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The digital SAT vs. the ACT!

Updated: Apr 9

Many students around the country recently took the first digital version of the SAT. It was quite of an adjustment! Many students thought it was very hard and are thinking of possibly switching to the ACT, (as a matter of fact the March SAT is always the hardest). Which test is best suited for your student? The digital SAT or the ACT. We highly recommend determining which test is best suited for your student ONLY after he/she completes an SAT prep program and an ACT prep course. Then, take a timed full-length practice test of each type and this is the best way to decide if taking the SAT, ACT, or both tests is right for your student. We believe that only after a student is prepared, it will be easier and more accurate to predict which test the student will score higher at.

Choosing between taking the SAT or ACT for college admissions has always been tough. But now that the SAT has switched to a digital version, there is even more to consider! The Digital SAT and ACT have some significant differences that impact how students take the test. The main differences are exam length, the format, and structure. The ACT has about twice as many questions as the digital SAT. In addition, the ACT has more sections covering more subjects, and lasts nearly 45 minutes longer.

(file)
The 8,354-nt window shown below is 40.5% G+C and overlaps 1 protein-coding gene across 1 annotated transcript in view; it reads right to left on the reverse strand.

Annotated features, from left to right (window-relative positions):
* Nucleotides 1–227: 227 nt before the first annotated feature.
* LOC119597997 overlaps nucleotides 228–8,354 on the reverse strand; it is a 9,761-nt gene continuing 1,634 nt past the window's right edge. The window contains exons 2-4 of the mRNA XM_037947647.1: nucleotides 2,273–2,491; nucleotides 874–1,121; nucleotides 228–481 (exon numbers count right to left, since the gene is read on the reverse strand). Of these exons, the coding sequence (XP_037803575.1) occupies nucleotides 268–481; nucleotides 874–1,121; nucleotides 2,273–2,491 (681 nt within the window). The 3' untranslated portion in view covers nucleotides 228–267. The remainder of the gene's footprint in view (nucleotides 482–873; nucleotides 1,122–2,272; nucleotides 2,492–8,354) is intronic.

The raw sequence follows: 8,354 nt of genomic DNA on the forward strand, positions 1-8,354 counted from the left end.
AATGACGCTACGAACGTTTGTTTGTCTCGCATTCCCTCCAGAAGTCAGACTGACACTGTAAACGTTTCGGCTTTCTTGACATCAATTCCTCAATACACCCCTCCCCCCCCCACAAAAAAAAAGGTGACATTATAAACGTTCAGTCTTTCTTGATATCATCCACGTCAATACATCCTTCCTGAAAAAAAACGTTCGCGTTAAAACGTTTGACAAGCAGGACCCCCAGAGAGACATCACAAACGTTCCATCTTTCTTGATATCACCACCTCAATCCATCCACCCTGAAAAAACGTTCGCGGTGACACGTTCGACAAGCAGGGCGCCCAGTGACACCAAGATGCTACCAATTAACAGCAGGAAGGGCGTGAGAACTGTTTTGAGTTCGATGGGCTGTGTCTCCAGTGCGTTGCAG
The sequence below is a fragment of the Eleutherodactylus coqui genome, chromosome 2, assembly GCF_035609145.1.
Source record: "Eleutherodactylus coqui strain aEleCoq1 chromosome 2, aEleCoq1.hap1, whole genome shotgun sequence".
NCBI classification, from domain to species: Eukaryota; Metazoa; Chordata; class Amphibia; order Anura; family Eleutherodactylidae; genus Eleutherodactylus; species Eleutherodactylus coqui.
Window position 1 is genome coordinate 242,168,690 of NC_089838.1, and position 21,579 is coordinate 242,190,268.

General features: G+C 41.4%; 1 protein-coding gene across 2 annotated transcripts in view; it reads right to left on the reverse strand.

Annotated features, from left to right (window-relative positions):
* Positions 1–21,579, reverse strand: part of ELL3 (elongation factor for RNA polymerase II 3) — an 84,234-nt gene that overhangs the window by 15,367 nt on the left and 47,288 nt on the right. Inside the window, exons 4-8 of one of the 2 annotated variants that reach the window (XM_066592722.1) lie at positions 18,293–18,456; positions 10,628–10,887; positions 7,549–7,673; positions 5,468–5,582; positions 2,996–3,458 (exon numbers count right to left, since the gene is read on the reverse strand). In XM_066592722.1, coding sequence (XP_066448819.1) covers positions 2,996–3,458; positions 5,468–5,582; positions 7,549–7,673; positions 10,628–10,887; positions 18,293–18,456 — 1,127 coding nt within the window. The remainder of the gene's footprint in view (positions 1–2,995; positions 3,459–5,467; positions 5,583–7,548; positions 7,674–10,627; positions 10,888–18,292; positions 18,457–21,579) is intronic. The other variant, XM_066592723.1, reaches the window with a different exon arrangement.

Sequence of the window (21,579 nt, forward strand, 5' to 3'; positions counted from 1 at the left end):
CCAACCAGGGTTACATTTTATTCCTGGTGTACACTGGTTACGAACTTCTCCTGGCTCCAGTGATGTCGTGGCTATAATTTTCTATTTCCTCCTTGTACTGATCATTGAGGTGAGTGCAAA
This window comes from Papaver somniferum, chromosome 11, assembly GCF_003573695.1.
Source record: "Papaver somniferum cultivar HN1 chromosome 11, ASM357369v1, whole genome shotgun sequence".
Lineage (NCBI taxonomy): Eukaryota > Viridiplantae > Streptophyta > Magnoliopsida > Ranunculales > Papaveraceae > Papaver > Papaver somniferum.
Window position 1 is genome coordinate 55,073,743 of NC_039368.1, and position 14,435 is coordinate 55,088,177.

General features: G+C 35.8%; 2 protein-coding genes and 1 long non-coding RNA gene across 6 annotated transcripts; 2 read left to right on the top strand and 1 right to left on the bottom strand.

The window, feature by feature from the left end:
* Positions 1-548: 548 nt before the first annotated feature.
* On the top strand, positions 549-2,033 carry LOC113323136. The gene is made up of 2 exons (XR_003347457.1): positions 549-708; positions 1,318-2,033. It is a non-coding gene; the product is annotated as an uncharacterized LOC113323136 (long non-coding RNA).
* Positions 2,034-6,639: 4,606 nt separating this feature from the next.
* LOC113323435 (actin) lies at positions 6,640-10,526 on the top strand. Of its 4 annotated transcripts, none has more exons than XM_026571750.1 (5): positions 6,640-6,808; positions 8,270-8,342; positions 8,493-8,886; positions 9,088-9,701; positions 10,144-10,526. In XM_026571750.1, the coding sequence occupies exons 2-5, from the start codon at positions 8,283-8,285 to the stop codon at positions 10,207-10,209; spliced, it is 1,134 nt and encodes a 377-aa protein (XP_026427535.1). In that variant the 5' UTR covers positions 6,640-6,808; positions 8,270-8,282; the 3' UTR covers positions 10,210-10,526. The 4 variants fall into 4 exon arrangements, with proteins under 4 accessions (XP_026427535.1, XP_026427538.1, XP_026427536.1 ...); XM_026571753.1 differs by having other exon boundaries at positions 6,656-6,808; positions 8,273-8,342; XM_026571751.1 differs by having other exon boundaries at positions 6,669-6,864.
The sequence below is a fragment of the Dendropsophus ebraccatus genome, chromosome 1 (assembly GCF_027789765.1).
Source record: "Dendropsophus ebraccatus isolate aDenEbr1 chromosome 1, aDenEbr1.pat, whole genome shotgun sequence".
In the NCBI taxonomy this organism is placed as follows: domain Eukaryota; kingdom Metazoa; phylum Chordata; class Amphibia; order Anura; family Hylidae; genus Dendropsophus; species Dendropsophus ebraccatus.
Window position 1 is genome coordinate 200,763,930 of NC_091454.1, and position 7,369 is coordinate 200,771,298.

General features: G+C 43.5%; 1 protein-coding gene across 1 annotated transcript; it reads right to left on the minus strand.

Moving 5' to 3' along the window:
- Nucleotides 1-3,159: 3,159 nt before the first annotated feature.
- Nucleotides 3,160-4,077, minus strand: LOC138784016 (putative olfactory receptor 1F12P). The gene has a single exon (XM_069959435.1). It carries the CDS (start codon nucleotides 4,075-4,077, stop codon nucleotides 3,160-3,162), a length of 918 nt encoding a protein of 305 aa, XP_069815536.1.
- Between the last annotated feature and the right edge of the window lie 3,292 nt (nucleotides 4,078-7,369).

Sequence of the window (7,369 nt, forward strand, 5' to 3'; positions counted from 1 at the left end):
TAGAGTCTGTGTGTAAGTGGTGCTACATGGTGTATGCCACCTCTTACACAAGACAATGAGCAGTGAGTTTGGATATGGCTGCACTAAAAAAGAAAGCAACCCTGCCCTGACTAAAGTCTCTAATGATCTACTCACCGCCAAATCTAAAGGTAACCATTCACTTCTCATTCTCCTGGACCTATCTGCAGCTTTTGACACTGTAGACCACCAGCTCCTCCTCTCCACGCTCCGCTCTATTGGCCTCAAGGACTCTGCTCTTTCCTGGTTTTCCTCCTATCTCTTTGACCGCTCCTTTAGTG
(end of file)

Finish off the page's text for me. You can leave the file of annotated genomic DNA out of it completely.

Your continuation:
The Digital SAT has fewer sections and shorter questions. At only 2 hours and 14 minutes total, the Digital SAT is much shorter than the ACT, which is nearly 3 hours in length. The Digital SAT is an adaptive exam, which means the difficulty of each student’s test changes between sections based on their performance. If a student performs well on the first section, questions get harder; if a student does not do as well, questions get easier. 

The ACT is not an adaptive exam. Questions are not based on students’ performance. The exam is pre-printed in a test booklet. The Digital SAT has 2 sections: Reading and Writing as well as Math. The ACT, on the other hand, has 4 sections (+1), consisting of Reading, English, Math, Science, and an optional essay.  If science is your strong suit, you may have a better experience taking the ACT. 


When it comes to the difficulty level of the ACT, you pretty much know what to expect ahead of exam time. In general, you can expect easier questions earlier in each section and harder questions appear later. And since all the questions are printed in your booklet ahead of time, you do not have to worry about the test getting harder halfway through because of your performance like you would on an adaptive, digital exam. For some students, seeing the difficulty level of their exam questions changing in real-time can trigger test anxiety. Knowing that the questions are set in stone before the exam, may mean less worry about performance.  


At present, the ACT is still offered in a paper-and-pencil format. If you’ve been prepping for college entrance exams in school and have done so in a paper booklet, the ACT may feel more familiar. 

In general, many students prefer to test prep using paper booklets and printed sample tests.

If you are wondering whether the digital SAT is easier, the answer is, not necessarily. It all depends on the student’s preference. In summary, college-bound students are increasingly preparing for both tests concurrently and taking both the SAT and the ACT — and earn competitive scores on both!

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